“As politicians we like to be associated with excellence, and that’s one of the things that you can say about the two operators involved in this venture, Dualway have won numerous awards for excellence, they are a serious company, a family run company who know what they are doing, and Eirebus who have many many years experience operating coach services are another fine example of the private sector”

Why the 141 is needed

The Department of Transport have done the travelling public a great disservice by delaying the licencing of the the 141 route.

Somebody at the Department of Transport’s licencing division should look at the photo above (click for fullsize version) or ideally spend a morning or two travelling on the Swords Road QBC at rush hour.

The picture is taken just after 9, and shows a large crowd waiting at the inbound stop close to the Airside junction, two 41s have just passed with standing loads.

Close to 20 people were waiting at this one stop by the time the next 41 arrived 15 minutes later and squeezed them on as standees. The position at other stops along the road is often similar.

This is exactly the demand that the Dublin Bus 141 route was designed to fulfill, providing a 10 minute even-headway service along the whole of the Swords Road QBC down through Drumcondra, and across the city to Rathmines.

The Department, despite approving the finance for Dublin Bus to buy the lowfloor accessible buses to run the service, has not, after almost two years, granted the licence for them to actually run the service, for fear of offending the private operator Swords Express, who run in common along a short stretch of the route.

Swords Express do not run along the entire Swords QBC, and do not provide lowfloor accessible vehicles, but instead provide a distinctly different and faster service via the motorway and the Port Tunnel.

Why can not two services so different from each other be allowed to operate?

Does the Department of Transport think that bus users are children, incapable of distinguishing between two different routes, and making a conscious choice as to which they want to use?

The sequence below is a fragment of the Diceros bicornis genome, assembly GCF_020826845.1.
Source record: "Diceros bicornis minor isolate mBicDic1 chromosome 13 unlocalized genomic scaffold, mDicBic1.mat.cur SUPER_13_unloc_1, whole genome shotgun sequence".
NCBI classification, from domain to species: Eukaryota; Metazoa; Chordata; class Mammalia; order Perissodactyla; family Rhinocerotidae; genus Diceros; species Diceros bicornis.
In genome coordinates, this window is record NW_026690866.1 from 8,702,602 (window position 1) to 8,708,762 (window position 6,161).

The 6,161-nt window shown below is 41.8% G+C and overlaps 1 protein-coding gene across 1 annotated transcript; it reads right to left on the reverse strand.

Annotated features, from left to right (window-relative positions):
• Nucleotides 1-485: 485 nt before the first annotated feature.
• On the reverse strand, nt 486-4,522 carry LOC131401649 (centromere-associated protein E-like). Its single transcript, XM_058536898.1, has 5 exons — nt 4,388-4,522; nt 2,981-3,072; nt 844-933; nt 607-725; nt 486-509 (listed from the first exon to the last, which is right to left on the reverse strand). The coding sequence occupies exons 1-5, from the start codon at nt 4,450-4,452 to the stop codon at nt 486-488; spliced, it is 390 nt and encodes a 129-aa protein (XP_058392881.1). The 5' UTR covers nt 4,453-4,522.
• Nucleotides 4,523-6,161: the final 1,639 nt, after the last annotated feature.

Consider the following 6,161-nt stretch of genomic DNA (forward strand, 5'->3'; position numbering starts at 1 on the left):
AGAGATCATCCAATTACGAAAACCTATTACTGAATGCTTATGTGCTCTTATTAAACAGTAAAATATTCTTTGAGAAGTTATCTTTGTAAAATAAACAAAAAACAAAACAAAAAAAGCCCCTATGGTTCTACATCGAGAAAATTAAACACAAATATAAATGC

As can be seen in this photo, after a 41 had been and gone, some passengers chose to remain for the next Swords Express service (nice bus stop branding, but very little on the bus itself to tell you who it is or where its going).

The travelling public are perfectly capable of making this kind of decision, and there is no reason why we could not have alternative services along all the main corridors, with normal stopping bus services, and higher-priced express services offering speed or extra comfort.

There is nothing more pointless in transport terms than a QBC with too few buses, and an unserved demand. This just encourages motorists back into their cars.

WAKE UP Department of Transport!

Patton Flyer expansion to challenge DOT

A pioneering independent bus service challenging the 1932 Act is a thorn in the side of the Department of Transport, but the operator says they only have themselves to blame.

20071001-patton.jpg

Fascinating article in the Irish Times today about plans by the operator of the unlicenced Patton Flyer bus service to expand with further routes. (paid registration required to view)

The service which has been running since last summer is, according to the Department of Transport, illegal, and they have referred its operation to the Gardai, though no action seems to have been taken yet.

Now the operator has announced plans to expand with a further 4 routes being designed, which could turn this minor irritation into a head-on challenge to the current licencing regime.

However Trevor Patton says that his company has attempted to comply with all relevant legislation, and has had a licence application for the original Dalkey service with the department since 2006.

From the Irish Times article:

Referring to the Dalkey route, Mr Patton said: “If there was a good reason why there should not be public transport on that route, then the Department of Transport should have been able to determine that reason in almost two years since the licence application was made.”

With publication of the Dublin Transportation Bill promised in December, January, February, before easter, and now “next month” the chances of the root cause of the issue being resolved any time soon are slim.

Minister Dempsey also promises reform of the bus licencing system, but can’t say when it will happen, telling the Dail recently that While it is not possible at this time to indicate a precise time as to when the legislative proposals on regulatory reform of the bus market will be published, applications for new bus licences and notifications from State bus operators will continue to be processed under the provisions of the Road Transport Act 1932, as amended, and the notification system with reference to the Transport Act 1958, as appropriate.”

Which would fine, if the licences were processed in a timely manner.

But again, like the case of the Swords Express and the Dublin Bus 41X licence application, the Department seems unable to make licence decisions in any kind of a reasonable timeframe.

And the losers, as always, are the passengers.